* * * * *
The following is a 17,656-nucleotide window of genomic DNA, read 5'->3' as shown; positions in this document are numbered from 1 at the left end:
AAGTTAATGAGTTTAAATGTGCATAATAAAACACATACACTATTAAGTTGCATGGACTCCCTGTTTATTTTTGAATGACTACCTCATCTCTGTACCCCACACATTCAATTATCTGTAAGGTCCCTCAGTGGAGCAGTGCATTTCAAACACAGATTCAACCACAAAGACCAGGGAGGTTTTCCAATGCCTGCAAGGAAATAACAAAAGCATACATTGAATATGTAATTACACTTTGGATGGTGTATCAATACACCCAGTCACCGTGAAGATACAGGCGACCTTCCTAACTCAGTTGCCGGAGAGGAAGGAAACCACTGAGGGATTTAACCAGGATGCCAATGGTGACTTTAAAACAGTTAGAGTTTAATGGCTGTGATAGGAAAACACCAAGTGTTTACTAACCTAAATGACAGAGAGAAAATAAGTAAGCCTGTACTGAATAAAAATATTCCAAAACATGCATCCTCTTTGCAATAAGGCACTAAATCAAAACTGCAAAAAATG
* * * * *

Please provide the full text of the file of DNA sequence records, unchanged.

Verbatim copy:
The following is a 17,656-nucleotide window of genomic DNA, read 5'->3' as shown; positions in this document are numbered from 1 at the left end:
AAGTTAATGAGTTTAAATGTGCATAATAAAACACATACACTATTAAGTTGCATGGACTCCCTGTTTATTTTTGAATGACTACCTCATCTCTGTACCCCACACATTCAATTATCTGTAAGGTCCCTCAGTGGAGCAGTGCATTTCAAACACAGATTCAACCACAAAGACCAGGGAGGTTTTCCAATGCCTGCAAGGAAATAACAAAAGCATACATTGAATATGTAATTACACTTTGGATGGTGTATCAATACACCCAGTCACCGTGAAGATACAGGCGACCTTCCTAACTCAGTTGCCGGAGAGGAAGGAAACCACTGAGGGATTTAACCAGGATGCCAATGGTGACTTTAAAACAGTTAGAGTTTAATGGCTGTGATAGGAAAACACCAAGTGTTTACTAACCTAAATGACAGAGAGAAAATAAGTAAGCCTGTACTGAATAAAAATATTCCAAAACATGCATCCTCTTTGCAATAAGGCACTAAATCAAAACTGCAAAAAATG